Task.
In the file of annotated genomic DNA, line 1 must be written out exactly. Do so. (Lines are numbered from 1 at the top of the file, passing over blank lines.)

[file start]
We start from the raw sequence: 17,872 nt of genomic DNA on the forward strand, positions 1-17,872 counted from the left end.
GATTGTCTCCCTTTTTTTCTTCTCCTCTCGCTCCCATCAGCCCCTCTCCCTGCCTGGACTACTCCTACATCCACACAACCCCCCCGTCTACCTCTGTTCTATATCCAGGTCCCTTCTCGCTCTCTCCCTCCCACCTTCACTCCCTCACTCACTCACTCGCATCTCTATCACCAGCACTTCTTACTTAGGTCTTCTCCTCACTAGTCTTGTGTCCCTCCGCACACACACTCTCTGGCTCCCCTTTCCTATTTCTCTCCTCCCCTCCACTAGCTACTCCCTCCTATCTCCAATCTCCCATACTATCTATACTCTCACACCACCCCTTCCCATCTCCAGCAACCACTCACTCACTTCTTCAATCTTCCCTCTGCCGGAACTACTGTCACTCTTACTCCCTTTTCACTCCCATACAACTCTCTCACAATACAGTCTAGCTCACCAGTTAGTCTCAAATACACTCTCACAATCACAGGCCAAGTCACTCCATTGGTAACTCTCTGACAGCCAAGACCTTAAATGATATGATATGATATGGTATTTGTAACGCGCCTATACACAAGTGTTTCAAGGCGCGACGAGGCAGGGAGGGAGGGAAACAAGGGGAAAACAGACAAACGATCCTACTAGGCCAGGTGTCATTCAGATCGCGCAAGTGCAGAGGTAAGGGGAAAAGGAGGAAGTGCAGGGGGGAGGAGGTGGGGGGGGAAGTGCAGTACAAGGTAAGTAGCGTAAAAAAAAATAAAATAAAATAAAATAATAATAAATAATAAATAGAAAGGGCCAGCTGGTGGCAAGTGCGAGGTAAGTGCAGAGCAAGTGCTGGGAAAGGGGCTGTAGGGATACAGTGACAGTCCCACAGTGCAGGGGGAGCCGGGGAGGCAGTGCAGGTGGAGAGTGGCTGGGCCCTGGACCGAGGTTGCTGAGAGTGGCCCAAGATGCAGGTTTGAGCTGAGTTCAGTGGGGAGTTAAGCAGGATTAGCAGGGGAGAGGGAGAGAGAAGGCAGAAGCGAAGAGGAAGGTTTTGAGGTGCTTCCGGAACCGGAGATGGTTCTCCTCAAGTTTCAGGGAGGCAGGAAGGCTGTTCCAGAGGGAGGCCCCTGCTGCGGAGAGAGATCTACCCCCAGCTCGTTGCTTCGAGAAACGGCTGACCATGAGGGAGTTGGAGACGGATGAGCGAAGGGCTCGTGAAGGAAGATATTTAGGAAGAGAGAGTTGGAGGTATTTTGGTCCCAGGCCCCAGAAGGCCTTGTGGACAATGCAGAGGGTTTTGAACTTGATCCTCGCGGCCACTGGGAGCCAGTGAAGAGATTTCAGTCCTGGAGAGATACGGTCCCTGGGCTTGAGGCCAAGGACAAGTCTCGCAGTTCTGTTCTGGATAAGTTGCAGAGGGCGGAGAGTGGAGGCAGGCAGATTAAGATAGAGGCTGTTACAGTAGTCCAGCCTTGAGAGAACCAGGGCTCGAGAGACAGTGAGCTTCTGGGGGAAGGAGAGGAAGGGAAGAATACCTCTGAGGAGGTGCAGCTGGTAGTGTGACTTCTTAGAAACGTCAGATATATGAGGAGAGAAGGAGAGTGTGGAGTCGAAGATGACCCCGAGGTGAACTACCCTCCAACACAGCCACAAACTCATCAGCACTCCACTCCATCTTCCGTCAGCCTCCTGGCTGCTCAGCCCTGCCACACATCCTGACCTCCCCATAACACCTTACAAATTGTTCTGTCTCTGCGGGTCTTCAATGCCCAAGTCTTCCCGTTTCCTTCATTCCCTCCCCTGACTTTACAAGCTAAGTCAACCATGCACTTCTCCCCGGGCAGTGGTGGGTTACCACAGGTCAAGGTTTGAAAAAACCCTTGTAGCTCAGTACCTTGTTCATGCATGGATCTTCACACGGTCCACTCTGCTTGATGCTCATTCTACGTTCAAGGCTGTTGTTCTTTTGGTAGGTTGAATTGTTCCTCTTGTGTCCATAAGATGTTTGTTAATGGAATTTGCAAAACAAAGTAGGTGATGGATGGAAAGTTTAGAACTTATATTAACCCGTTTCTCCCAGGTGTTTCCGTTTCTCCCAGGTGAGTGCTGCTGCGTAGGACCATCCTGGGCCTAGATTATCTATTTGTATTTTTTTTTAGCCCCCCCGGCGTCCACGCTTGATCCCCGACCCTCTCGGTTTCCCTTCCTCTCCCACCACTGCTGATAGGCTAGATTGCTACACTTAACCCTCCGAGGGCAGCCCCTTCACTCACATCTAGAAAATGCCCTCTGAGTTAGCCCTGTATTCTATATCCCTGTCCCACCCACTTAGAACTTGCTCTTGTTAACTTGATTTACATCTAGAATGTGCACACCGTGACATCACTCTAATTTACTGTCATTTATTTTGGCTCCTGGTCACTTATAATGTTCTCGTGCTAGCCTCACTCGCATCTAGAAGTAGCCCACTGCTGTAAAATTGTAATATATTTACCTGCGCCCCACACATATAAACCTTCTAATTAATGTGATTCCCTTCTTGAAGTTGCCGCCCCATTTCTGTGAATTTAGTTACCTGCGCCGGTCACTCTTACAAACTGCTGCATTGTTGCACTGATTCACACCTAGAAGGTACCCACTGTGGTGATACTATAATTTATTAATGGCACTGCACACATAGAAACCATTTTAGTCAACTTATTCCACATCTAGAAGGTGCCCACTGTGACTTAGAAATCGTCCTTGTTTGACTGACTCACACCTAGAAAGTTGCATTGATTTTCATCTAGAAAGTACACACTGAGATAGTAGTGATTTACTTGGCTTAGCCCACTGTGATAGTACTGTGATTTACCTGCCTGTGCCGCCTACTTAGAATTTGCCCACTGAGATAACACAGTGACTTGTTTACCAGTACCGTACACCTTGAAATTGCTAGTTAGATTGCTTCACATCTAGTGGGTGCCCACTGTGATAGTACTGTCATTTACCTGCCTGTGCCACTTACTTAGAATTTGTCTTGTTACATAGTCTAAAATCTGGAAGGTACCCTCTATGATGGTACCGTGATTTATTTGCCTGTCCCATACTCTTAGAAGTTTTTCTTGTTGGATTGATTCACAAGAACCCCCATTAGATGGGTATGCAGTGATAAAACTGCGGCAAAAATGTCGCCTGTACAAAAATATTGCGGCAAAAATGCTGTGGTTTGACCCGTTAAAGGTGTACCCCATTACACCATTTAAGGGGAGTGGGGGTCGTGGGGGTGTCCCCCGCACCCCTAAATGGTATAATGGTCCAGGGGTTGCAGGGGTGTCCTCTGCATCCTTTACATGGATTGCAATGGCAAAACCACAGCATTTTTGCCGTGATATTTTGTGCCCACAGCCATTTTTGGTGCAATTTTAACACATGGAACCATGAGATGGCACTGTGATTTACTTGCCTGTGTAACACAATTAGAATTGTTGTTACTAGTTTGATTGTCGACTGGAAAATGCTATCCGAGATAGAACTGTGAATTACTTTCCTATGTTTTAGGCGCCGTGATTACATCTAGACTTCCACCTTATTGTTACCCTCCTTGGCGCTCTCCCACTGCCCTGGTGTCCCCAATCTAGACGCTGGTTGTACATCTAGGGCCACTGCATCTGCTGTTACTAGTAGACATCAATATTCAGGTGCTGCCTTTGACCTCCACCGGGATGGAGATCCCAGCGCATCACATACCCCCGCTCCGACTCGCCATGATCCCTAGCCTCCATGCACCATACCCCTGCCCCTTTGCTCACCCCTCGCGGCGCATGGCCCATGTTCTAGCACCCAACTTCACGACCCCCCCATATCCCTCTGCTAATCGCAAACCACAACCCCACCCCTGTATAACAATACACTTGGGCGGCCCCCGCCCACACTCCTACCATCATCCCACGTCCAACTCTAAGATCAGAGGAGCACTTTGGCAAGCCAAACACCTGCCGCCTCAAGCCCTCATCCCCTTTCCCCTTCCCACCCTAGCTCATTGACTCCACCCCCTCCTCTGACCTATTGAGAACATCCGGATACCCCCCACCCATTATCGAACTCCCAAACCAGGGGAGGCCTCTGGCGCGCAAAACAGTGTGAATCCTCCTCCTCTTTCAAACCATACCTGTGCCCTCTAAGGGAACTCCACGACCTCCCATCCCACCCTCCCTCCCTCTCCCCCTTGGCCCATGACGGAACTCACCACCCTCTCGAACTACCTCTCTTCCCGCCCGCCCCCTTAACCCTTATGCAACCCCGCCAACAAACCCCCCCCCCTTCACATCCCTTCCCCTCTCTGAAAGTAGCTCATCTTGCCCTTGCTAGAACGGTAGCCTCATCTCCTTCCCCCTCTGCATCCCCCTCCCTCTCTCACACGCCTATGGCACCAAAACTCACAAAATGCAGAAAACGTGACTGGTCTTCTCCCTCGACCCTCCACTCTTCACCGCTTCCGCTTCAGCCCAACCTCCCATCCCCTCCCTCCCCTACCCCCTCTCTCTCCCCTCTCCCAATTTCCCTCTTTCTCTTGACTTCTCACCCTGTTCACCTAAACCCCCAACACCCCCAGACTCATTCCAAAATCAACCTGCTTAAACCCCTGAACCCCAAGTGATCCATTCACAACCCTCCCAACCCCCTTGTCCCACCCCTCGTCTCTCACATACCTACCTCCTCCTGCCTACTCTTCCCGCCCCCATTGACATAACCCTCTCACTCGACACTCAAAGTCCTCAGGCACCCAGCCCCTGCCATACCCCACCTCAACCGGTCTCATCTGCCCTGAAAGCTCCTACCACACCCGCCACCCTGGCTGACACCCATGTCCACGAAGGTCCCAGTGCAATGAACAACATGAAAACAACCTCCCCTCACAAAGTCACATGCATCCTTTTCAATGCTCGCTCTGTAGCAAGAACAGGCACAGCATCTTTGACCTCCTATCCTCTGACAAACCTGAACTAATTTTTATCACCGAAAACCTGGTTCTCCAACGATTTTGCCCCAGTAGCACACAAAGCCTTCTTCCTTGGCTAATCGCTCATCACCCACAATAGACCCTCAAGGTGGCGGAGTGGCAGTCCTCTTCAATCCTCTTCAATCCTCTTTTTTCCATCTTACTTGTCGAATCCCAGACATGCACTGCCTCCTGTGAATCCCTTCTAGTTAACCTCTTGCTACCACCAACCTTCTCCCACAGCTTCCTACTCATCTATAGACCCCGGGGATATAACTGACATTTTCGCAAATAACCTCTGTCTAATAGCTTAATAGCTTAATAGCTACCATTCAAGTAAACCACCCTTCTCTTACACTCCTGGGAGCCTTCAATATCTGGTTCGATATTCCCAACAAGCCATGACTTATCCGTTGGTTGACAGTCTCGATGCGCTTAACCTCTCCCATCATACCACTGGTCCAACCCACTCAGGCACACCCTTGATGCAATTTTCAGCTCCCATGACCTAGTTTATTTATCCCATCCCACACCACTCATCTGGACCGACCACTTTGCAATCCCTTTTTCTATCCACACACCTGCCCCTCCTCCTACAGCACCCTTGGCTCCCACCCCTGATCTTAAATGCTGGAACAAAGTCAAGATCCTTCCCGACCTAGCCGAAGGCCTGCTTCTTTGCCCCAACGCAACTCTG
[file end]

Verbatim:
We start from the raw sequence: 17,872 nt of genomic DNA on the forward strand, positions 1-17,872 counted from the left end.